Bank of China Ltd. (03988.HK) is the second of the Big Five Chinese state-run commercial banks this week to post its slowest annual profit growth as a listed firm.
As with the country’s No. 3 lender, Agricultural Bank of China Ltd. (01288.HK), which reported its results Tuesday, slowing economic growth and mounting bad loans were the culprits.
Bank of China, the fourth-largest lender by assets, said Wednesday it has stepped up provisions against possible losses from rapidly growing bad loans, The Wall Street Journal reported.
“Chinese economic growth has entered a ’new normal’,” chairman Tian Guoli said in the bank’s earnings report, echoing a phrase President Xi Jinping used to describe slowing economic growth.
“The operating environment for banks is undergoing immense and profound changes.”
The bank’s net profit rose 8 percent last year from a year earlier to 169.6 billion yuan (US$27.35 billion), thanks to higher interest and fee income.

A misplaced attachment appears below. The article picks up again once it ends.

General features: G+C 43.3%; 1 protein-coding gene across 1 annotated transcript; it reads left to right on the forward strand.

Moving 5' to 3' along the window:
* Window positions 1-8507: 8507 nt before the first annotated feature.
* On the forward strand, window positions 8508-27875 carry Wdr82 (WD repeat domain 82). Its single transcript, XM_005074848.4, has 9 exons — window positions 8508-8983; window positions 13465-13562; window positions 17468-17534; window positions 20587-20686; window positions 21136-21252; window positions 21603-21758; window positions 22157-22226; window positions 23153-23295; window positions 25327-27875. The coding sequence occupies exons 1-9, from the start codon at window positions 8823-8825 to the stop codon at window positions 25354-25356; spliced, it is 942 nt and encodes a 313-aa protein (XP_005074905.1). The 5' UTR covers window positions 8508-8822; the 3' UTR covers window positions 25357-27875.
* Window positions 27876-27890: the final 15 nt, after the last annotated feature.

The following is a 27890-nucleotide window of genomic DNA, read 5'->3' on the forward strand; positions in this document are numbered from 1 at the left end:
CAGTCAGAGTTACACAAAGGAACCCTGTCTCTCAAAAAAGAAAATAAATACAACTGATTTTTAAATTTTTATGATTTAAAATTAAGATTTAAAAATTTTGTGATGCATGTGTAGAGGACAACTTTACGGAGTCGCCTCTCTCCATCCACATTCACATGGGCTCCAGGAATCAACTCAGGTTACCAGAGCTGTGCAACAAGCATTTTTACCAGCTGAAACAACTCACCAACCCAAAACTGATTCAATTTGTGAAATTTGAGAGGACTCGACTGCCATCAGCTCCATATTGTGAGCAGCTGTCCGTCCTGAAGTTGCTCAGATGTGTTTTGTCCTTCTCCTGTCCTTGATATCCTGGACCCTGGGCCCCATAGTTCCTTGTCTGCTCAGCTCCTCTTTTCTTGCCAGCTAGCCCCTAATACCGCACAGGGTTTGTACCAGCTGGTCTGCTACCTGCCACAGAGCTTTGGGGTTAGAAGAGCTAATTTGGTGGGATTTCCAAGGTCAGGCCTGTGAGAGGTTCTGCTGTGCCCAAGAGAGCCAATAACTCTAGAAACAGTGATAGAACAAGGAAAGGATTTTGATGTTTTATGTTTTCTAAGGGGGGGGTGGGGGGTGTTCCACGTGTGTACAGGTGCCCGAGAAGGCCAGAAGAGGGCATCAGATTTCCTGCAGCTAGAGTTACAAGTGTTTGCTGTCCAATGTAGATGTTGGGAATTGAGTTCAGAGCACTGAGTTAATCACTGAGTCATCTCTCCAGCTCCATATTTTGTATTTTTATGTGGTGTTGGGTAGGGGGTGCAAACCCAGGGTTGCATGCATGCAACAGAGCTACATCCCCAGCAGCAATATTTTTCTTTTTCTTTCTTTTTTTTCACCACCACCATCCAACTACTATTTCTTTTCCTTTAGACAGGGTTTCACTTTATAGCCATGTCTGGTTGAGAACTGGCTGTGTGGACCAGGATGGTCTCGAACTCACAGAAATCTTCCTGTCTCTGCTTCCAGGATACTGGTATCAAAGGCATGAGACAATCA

Non-performing loans reached 842.6 billion yuan at the end of the year, up 250.5 billion yuan from the end of 2013.
The ratio of bad loans to total lending rose to 1.18 percent from 0.96 percent a year earlier.
Bank of China said it had increased its allowance for loan impairment losses in 2014 by 20.48 billion yuan, bringing the total at the end of last year to 188.53 billion yuan, or 187.6 percent of non-performing loans, down from 229.35 percent a year earlier.
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